(Dr Roberts) To answer the second point first, I think OSPAR works very much within the framework of the United Nations Convention of the Law of the Sea, as indeed it must, and I do not think there has been any issue, bar perhaps one, where the action that OSPAR has proposed to take has raised an issue about the extent to which it might conflict or be incompatible with the visions of UNCLOS. The only recent area is the question of the extent to which OSPAR contracting parties can seek to protect the biodiversity in the OSPAR area on the high seas beyond their territorial sea and their EEZ, where there were some issues. On the wider question about relations with the other contracting parties, we very largely manage that ourselves but we talk extensively to the Foreign Office where there are particular issues. We, of course, deal extensively with most of the other contracting parties through the European framework already. Where there are particular sensitivities then we do bring in the Embassy in the country concerned to make sure that we have feedback and make sure that we understand their position and that our position is explained to that country.

Lord Hunt of Chesterton

  189. It does sound awfully top-down. You have your ideas, you sit around with the Secretary of State, the letters go out, you consult the industry—do you ever have a meeting in which you say, "Look, we have a congress, what shall we raise? What is really wrong about the situation?", and have an open situation, particularly with a lot of media or some media. Also, the definition of "NGO" is obviously inclined to be organisations like World Wildlife—the Royal Society is an NGO, the biological society, I mean—and I am not getting at you, Dr Roberts, because I feel this is an endemic problem in the whole British civil service science approach. There is no, "Gosh, here we have this opportunity to raise all sorts of things one year from now, let's have a process in which we can get input". Do you not think we should turn it round and do it a different way?

  (Dr Roberts) I think there are some ways in which that does happen. So far we have been mainly talking about regulation through OSPAR, and that is the turning of objectives into specific measures, and that is a top-down process in the sense we have an agreed objective of hazardous chemicals; we then work through the process of defining hazardous chemicals and the steps we take. When ministers meet which happened in 1998 and again this year, the agenda is much wider because they make a political declaration where they flag up the issues that they are committed to work on over the next 5-10 years, and the debate leading up to those declarations is much more open because there you are starting with a blank piece of paper and there is a lively debate. It perhaps tends to be the environmental NGOs who are perhaps pushing at the boundaries of what we might achieve, because they do not have some of the constraints the governments might have in putting forward ideas, so we do have a very lively debate when they are suggesting that we should be more ambitious, we should set targets and take on new issues, and we resolve that by coming to an agreement about what we think is important and ministers at the end of the day decide and sign a declaration that sets out the political aspirations for the next 5-10 year period.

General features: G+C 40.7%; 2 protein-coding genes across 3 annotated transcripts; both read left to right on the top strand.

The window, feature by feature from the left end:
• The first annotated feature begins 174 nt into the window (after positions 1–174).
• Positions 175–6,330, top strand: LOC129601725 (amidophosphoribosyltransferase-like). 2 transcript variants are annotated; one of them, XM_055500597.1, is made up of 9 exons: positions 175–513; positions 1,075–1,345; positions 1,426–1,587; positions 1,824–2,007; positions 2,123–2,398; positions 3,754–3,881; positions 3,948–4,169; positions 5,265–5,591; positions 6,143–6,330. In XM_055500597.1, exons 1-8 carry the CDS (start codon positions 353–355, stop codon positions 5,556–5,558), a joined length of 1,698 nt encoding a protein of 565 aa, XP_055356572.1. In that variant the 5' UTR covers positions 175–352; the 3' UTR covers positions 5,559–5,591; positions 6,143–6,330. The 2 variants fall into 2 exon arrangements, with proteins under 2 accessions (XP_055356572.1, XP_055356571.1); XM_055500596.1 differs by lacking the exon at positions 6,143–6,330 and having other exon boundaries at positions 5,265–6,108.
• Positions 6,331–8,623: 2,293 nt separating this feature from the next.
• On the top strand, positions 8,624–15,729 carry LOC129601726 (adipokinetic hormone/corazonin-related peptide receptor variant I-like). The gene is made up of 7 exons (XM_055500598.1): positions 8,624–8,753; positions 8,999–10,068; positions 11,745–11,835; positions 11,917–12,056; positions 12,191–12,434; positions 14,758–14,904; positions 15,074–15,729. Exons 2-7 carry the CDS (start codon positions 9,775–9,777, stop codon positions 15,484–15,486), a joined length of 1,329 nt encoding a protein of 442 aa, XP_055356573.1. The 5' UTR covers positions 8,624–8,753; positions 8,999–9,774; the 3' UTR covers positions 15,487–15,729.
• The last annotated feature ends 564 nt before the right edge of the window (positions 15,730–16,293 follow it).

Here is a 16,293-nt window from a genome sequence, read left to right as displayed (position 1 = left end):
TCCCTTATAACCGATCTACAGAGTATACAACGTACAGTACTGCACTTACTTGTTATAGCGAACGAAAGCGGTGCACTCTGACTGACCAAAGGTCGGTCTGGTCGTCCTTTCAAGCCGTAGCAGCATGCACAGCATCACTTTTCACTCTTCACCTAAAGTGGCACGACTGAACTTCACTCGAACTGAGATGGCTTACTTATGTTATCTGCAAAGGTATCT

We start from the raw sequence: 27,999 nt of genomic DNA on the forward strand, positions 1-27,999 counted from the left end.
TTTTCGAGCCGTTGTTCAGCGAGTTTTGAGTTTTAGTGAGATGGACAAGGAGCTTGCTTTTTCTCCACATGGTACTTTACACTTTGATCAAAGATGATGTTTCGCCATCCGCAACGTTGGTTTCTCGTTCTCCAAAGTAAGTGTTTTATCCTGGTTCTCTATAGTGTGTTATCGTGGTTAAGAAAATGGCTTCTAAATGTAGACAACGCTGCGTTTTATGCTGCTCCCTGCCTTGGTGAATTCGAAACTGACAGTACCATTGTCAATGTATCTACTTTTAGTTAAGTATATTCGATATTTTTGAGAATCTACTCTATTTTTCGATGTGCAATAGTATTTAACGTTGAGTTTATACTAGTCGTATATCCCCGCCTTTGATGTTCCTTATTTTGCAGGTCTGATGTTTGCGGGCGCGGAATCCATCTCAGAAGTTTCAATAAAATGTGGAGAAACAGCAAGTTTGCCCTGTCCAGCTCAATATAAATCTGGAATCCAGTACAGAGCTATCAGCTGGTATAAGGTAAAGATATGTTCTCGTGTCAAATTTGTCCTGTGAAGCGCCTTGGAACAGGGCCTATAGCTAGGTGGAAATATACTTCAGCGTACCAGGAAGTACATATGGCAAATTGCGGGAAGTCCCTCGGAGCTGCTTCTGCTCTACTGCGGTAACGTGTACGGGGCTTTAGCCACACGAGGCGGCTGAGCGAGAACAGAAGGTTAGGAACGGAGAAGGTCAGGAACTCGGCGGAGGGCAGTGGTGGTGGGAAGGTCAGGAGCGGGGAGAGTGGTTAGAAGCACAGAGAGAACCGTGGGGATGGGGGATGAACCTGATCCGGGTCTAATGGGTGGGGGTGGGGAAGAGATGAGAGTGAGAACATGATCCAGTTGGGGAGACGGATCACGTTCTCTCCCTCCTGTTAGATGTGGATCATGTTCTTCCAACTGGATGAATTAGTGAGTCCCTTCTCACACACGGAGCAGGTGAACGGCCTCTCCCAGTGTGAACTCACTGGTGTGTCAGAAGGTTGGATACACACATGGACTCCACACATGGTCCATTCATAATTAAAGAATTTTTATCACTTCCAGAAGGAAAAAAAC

190. In my role at the Met Office I read the original papers of how these original bodies were set up in the 1880s and 1890s, and the whole concept was completely different. These were international bodies of nations, not of governments. Subsequently you go   to these bodies and they are organisations of  governments—but they should not be of governments. Using your phraseology, you talk about "ministers having ideas". Ministers should be saying, "Look, we are having this meeting; we have no idea. How about some input?" Do you not think there could be more of this? It is not a political lead from government; obviously that is one aspect but is it not a wider? It is the whole question of what the United Nations is about. Is it a framework for nations to come together, or a framework for governments to negotiate with each other? I feel that it was different in the early part of the last century, for example.
  (Dr Roberts) There is a lively debate going around in Europe, some of which takes place in OSPAR and some in other fora, about what are the issues we face, what we should be dealing with, how are we going to deal with shipping, what about problems of fishing. Some of that emerges in the OSPAR debate but that is a slightly different debate I suggest to actually defining the regulatory measures and the steps which have legal consequence, so it is a process that leads through from ideas. Someone realises there is an issue—we need to make shipping more sustainable, we need to tackle the problem of single hull tankers or we need to be concerned about alien species—which is debated and then, when there is a consensus emerging that action needs to be taken, it gets taken into one of these frameworks—be it OSPAR, the EU, the IMO, when the serious work of turning it into regulation with cost benefit analysis and technical assessment takes place. So some of that process may not be as vigorous as it was in the 19th century, but there is a process of policy debate in which a much wider range of actors than government departments takes place.

Lord Oxburgh

  191. This is primarily for Professor Clegg and Dr Ion. In your written evidence BNFL suggest that there should be perhaps formal prompts within government to establish the need for scientific advice on any particular issue. I wonder if you could give us some examples of where scientific advice you feel has not been adequately sought and where formal prompts would have helped? From what you said earlier, I caught the flavour that perhaps you were satisfied with advice-seeking procedures, but perhaps I was wrong.